There are three recordings of the Be-Bop Tango; the first is from an album recorded live in Sweden in 1973, which is found on the official bootleg Piquantique released in 1991, where the Be-Bop Tango, a title created later on, forms part of a suite called Farther O’blivion. The second version is from the first official release, the 1974 album, Zappa/Mothers, Roxy and Elsewhere, it is therein entitled Be-Bop Tango (of the old jazzmen’s church). Those two versions differ to the Yellow Shark recording in a number of ways; the Piquantique version is at around 84-BPM and is entirely transposed a minor third above. The Roxy version is performed at the fastest pace of 105-BPM and is transposed up a major second; to play the irregular and angular melodic fragments at this tempo is an incredible accomplishment on the part of Zappa’s 1974 band. The other characteristic that separates these two versions from the Yellow Shark is that there are no aleatoric elements between bars 24 and 27, instead the introduction tango vamp appears with the [0137] chord descending to the [0236]. It must be noted that in the Piquantique version, the full [0137] and [0236] is played in a comping style by George Duke on the electric piano, while the trombone, clarinet, and violin play derivatives of the voicings. It is also the case with the Roxy version, except the interlude has only the electric piano. Furthermore, the Yellow Shark version is performed at around 76-BPM, substantially slower than the score which reads 90-BPM and considerably slower than the Roxy. This could be a result of mechanical constrictions of certain instruments in articulating complex notation at a higher tempo.

In bars 27-28, the core collection [012] is rhythmically stretched with dramatic effect as a means to move from the interlude back into the melodic and harmonic climate of the pre-interlude material. It is possible to see the way the rhythm has been spread over the two bars by cross-referencing the two examples below. It is evident that not only the collection has remained intact but also the exact notes. As the F# of the melody is sustained across bar 28, the trumpets and trombones execute another example of sc [0137], followed by a trichord, sc [014].

Much of the tension in the Be-Bop Tango is found in the irregular rhythms, which as a result of sequentially non-connectedness, agitate against the underlying pulse, expressing radical fluctuations in speed within the melodic fragments. Zappa manipulates the tension in other ways, for instance, the harmonic discordance; the wide intervallic leaps of a very chromatic melody. In a highly dissonant piece like this, the only place one can find a release of such tension is in a musical event less dissonant than the last. In bar 29, tension is created by the sustained F# in the high register of the piano, harp, flute, oboe, and violin 1, the subsequent G emphasises the major 7th interval. This is a clever part of the piece, as this moment of stasis is so removed from the rhythmic agitation so hitherto abundant, that one feels the next musical event will be compounded considerably by this moment of ventilation.

In bar 30, [0137] is stated by the trumpets and horns, and on beat four a quintuplet figure containing [01347] is the first part of the eighth fragment. The [0137] figure in bar 19 is followed in bar 20 by a chordal [01347], it seems there is a correlation with this progression which is relocated in varied form in bar 30. The eighth fragment ends in the next bar with a descending minor 9th Eb, to D, reiterating one of the two resting point intervals, in this case the inverted major 7th.

Written for the double bass, cello, viola, tuba, trombones, and horns, the chromatic collection [01234] in bar 31 is a highly compressed set of associated subsets. These subsets are further illustration of the nucleus of the piece, that is the ubiquitous [012] collection. In bar 32 there is another element of aleatoricism, on beat 3 a crotchet note triplet is accented on the 2nd and 3rd note with indications for the trombone, double bass, cello, and viola to play their highest note. The outcome of this instruction would be a random collection of notes deployed by the players when reaching for their highest notes. Zappa was interested in Cageian aesthetics, and although the use of music of chance in this piece is minute, it holds a common thread with many of Zappa’s other pieces which are more prominent in the use of aleatoricism.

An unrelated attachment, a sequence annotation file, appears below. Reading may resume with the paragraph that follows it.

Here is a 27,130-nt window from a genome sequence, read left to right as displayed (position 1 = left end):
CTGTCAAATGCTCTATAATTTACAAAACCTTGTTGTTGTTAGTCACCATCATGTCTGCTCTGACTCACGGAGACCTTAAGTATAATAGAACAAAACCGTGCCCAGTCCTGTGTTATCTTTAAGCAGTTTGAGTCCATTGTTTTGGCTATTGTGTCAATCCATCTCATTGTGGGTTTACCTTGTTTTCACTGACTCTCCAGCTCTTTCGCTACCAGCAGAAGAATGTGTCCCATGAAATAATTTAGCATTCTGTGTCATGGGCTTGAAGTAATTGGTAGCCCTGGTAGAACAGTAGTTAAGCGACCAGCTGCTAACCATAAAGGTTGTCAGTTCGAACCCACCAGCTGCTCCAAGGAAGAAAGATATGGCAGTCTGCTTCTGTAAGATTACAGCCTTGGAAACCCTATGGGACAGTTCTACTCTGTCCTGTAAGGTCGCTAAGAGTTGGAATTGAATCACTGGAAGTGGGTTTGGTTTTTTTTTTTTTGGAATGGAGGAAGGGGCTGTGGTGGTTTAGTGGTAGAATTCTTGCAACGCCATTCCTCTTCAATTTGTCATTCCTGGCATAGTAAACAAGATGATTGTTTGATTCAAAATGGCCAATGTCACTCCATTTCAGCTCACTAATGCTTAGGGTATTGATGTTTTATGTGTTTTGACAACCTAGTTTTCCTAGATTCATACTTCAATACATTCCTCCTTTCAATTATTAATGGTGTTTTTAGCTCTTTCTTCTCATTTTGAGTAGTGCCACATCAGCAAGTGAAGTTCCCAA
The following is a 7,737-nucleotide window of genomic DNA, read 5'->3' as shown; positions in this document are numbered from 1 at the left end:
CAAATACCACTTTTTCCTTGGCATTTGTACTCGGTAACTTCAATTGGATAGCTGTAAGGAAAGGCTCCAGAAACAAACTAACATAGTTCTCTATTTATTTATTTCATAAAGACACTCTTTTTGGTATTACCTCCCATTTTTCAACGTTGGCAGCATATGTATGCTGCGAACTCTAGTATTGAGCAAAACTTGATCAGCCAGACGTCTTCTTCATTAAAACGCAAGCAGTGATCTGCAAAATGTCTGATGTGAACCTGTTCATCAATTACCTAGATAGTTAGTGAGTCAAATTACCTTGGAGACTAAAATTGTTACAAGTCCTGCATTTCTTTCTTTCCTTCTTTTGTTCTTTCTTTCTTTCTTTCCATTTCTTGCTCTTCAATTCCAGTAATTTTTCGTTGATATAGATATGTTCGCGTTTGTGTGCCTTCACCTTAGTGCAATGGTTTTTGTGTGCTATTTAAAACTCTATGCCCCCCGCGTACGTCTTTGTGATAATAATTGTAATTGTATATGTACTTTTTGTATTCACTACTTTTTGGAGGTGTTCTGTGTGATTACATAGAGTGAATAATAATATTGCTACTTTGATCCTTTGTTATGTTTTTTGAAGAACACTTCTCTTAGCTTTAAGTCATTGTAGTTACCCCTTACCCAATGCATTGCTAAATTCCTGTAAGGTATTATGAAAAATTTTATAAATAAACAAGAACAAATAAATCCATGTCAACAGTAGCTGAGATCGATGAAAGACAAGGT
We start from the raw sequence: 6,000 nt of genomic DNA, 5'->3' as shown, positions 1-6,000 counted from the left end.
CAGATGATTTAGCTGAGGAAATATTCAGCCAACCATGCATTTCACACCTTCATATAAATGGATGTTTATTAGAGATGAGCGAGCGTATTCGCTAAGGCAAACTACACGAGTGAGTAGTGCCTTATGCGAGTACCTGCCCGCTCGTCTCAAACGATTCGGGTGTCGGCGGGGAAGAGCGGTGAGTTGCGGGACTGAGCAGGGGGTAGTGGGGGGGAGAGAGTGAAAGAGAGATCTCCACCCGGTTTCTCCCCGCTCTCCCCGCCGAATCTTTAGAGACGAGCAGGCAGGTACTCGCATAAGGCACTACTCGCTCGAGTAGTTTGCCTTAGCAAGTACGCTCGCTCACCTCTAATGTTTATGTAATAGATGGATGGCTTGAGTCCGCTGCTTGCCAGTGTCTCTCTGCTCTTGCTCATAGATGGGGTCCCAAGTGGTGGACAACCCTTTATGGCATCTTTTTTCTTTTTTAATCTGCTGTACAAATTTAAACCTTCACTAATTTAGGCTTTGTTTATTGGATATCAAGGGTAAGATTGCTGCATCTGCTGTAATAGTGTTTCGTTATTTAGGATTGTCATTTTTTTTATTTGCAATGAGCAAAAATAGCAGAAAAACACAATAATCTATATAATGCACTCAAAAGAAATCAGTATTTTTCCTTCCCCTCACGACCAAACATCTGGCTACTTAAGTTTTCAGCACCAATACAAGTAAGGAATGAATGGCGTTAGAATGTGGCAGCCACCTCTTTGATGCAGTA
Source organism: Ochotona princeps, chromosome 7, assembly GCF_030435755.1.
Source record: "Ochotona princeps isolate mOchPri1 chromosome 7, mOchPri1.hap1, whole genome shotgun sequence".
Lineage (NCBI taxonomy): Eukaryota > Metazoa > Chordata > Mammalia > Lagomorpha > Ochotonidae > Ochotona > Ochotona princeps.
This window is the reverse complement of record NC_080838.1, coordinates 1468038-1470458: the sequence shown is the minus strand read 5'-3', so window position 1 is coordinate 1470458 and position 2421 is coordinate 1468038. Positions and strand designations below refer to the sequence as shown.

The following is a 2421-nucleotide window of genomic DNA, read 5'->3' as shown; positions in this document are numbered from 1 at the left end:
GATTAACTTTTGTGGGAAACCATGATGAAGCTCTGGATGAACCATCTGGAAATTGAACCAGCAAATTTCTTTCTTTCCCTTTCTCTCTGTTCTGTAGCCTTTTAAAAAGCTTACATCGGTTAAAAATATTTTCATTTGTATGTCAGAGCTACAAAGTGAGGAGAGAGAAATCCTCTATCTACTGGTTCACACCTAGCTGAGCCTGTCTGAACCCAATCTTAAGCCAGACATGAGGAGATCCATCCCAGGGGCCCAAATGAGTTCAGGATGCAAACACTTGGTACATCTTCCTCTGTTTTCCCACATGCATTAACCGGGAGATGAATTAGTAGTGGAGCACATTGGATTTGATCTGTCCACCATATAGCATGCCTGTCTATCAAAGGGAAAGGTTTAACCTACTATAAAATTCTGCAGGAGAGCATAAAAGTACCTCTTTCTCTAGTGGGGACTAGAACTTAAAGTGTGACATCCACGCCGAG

There is more rhythmic irregularity in the melody as the eighth fragment continues with the minor 9th interval played at uneven points of the quaver note septuplet, ending on the triplet on beat four. The uneven attacks within the quaver note septuplet develops in the proceeding bar where players of the Ensemble at that point are rhythmically coordinated with the 1st, 3rd, 5th, and 6th, accent of the septuplet. The next bar (33) is the same as the preceding one, and the tuba, trombones, and horns, continue to state [01234] within the septuplet rhythm. Bar 33 moves to the [014] chord on beat 1 of bar 34, where the percussion solo starts.

The quintuplet figure in bar 30 on the fourth beat contain the notes, G#, D, E, C#, F, [01347]. As the following bars unfold with the septuplet/triplet sequence and the percussion solo, a permutation of the quintuplet occurs after the solo. The interim bars (31-36) could be viewed as another abrupt transition that is then effortlessly allied with the ninth fragment after the transition with the one before; joined by recurring notes which then develop, a continual regeneration of note collections bonded together by specific intervallic constructs.

(Bar 30)

(Bar 37)

In bar 37 the first four notes G#, D, E, C#, contain another example of [012], and since the F is not present this time round, the set formed is [0137]. The chord sustained throughout this bar is from sc [0134], this is the third instance where [0134] and [0137] come in close proximity of each other. The ninth fragment begins with the aforementioned quintuplet [0137] and progresses to a chromatic set displaced with wide intervallic leaps [01234], the septuplet on beat 3 is a [0123] collection, and the sextuplet is hexachord [012367]. Of course, these subdivisions are all part of the full chromatic inherent in this bar and have been arbitrarily designated to highlight each group of notes falling on each beat. The potential redundancy of this application is reduced by the necessity to extract subdivisions within the fragments and in order to localise sets to make stronger associations with other musical events occurring at the same time.